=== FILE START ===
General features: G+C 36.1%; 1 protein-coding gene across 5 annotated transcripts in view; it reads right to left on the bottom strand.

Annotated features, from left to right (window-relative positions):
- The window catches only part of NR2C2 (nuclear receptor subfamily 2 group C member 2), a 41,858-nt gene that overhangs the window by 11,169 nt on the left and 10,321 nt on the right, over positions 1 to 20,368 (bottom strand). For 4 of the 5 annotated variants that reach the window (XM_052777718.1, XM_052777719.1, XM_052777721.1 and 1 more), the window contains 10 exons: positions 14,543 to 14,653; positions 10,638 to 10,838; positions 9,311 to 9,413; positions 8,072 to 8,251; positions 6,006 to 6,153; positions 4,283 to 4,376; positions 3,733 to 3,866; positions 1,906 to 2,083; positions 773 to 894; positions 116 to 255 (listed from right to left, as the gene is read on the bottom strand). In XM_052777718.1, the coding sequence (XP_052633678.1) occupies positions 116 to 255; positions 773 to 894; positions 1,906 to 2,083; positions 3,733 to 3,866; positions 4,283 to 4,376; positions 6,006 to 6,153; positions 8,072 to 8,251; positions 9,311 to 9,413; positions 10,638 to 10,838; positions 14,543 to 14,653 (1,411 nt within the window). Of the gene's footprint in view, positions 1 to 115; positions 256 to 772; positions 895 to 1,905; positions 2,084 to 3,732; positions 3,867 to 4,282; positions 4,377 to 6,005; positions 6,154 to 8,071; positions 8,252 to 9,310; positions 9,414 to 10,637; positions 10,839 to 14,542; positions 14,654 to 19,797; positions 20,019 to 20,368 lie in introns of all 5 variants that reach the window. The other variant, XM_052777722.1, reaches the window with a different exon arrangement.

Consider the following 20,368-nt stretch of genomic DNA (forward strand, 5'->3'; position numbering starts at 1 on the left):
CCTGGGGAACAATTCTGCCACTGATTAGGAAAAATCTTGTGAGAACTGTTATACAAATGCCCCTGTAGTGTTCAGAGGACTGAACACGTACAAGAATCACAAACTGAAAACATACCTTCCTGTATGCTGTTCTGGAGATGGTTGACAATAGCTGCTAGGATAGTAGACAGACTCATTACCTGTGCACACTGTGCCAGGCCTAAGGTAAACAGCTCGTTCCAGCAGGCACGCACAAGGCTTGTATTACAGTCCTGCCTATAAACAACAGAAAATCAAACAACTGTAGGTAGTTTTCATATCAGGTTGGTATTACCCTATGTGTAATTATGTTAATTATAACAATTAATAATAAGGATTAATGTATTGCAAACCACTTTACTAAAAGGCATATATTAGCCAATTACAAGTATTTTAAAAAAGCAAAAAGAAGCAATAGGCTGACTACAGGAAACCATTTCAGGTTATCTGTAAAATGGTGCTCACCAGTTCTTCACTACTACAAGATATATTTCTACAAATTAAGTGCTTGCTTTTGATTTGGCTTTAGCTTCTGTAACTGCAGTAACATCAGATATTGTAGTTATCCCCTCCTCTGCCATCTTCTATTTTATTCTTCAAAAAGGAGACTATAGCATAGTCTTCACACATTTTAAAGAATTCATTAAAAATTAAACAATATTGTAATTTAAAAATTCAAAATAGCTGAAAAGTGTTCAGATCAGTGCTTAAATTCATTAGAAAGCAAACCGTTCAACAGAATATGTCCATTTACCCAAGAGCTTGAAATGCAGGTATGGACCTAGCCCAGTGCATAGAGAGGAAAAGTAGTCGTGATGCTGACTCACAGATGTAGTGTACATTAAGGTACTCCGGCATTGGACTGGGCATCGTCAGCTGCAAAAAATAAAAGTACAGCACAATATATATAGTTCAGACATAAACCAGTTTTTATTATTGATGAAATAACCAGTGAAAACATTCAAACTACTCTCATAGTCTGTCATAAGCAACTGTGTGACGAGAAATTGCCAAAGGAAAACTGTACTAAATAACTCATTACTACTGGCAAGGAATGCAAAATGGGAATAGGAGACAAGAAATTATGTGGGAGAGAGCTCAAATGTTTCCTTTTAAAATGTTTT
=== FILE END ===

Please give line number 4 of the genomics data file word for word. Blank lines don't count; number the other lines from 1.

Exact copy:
Consider the following 20,368-nt stretch of genomic DNA (forward strand, 5'->3'; position numbering starts at 1 on the left):